## Calculus: Early Transcendentals 8th Edition

A. The domain is $(-\infty,-1) \cup (1, \infty)$ B. There is no y-intercept. There are no x-intercepts. C. The function is an odd function. D. $y = -1$ is a horizontal asymptote. $y = 1$ is a horizontal asymptote. $x = -1$ is a vertical asymptote. $x = 1$ is a vertical asymptote. E. The function is decreasing on the intervals $(-\infty,-1)\cup (1, \infty)$ F. There is no local minimum or local maximum. G. The graph is concave down on the interval $(-\infty,-1)$ The graph is concave up on the interval $(1, \infty)$ There is no point of inflection. H. We can see a sketch of the curve below.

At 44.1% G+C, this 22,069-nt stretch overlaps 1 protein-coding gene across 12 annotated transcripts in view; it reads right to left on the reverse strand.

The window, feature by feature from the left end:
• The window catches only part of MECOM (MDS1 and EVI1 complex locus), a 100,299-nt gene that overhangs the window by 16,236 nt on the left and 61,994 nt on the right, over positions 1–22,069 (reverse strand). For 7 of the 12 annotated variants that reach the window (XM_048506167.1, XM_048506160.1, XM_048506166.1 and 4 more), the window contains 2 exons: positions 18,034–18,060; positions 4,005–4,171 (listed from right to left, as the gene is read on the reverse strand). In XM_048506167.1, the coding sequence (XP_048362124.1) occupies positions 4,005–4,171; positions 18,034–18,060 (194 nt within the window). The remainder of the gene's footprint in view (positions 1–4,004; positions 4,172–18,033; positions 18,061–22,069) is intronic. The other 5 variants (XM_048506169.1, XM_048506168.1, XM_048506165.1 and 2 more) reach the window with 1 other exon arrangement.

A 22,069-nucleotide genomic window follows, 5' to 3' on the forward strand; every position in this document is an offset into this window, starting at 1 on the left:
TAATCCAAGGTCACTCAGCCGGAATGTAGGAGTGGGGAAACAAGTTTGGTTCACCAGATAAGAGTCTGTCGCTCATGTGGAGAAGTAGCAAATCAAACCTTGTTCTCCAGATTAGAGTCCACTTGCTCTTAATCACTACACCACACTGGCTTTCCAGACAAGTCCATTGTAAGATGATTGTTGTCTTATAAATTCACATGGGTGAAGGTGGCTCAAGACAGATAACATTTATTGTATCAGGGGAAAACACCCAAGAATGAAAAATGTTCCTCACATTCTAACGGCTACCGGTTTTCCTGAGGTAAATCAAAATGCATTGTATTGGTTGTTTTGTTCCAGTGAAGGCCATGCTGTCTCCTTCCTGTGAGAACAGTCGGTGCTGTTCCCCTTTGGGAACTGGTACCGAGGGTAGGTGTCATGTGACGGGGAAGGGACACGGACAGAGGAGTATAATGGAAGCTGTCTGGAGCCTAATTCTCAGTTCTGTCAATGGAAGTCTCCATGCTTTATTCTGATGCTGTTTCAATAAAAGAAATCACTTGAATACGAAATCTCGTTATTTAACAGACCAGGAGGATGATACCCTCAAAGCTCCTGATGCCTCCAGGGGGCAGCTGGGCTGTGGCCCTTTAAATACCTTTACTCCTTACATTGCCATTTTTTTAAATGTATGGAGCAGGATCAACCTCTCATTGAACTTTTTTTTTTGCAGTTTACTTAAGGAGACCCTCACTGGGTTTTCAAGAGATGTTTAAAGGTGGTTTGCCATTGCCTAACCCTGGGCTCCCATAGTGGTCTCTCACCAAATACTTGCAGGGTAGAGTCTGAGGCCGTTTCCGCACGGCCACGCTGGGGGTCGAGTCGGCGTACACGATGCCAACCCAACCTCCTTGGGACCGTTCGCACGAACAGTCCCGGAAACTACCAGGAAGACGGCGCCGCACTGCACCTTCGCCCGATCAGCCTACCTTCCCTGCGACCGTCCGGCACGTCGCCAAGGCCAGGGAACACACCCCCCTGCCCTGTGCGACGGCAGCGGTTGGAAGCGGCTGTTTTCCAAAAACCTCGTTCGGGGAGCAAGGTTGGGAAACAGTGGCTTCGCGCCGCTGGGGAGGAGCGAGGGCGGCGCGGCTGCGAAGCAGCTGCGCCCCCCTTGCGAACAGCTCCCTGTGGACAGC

$y = \frac{x}{\sqrt{x^2-1}}$ A. The function is defined for all real numbers such that $x^2-1 \gt 0$ $x^2 \gt 1$ $x \lt -1$ or $x \gt 1$ The domain is $(-\infty,-1) \cup (1, \infty)$ B. Since $x \neq 0$, there is no y-intercept. When $y = 0$: $\frac{x}{\sqrt{x^2+1}} = 0$ There are no values of $x$ in the domain such that $y = 0$ There are no x-intercepts. C. $\frac{-x}{\sqrt{(-x)^2-1}} = -\frac{x}{\sqrt{x^2-1}}$ The function is an odd function. D. $\lim\limits_{x \to -\infty} \frac{x}{\sqrt{x^2-1}} = -1$ $y = -1$ is a horizontal asymptote. $\lim\limits_{x \to \infty} \frac{x}{\sqrt{x^2-1}} = 1$ $y = 1$ is a horizontal asymptote. $\lim\limits_{x \to -1^-} \frac{x}{\sqrt{x^2-1}} = -\infty$ $x = -1$ is a vertical asymptote. $\lim\limits_{x \to 1^+} \frac{x}{\sqrt{x^2-1}} = \infty$ $x = 1$ is a vertical asymptote. E. We can try to find values of $x$ such that $y' = 0$: $y' =\frac{\sqrt{x^2-1}-(x)(\frac{x}{\sqrt{x^2-1}})}{x^2-1}$ $y' =\frac{x^2-1-x^2}{(x^2-1)^{3/2}}$ $y' =\frac{-1}{(x^2-1)^{3/2}}$ There are no values of $x$ such that $y' = 0$ $y' \lt 0$ for all values of $x$ in the domain. The function is decreasing on the intervals $(-\infty,-1)\cup (1, \infty)$ F. There is no local minimum or local maximum. G. We can try to find the values of $x$ such that $y'' = 0$: $y'' = \frac{-(-1)(\frac{3x}{\sqrt{x^2-1}})}{(x^2-1)^3}$ $y'' = \frac{3x}{(x^2-1)^{5/2}}$ There are no values of $x$ in the domain such that $y' = 0$ When $x \lt -1$, then $y'' \lt 0$ The graph is concave down on the interval $(-\infty,-1)$ When $x \gt 1$, then $y'' \gt 0$ The graph is concave up on the interval $(1, \infty)$ There is no point of inflection. H. We can see a sketch of the curve below.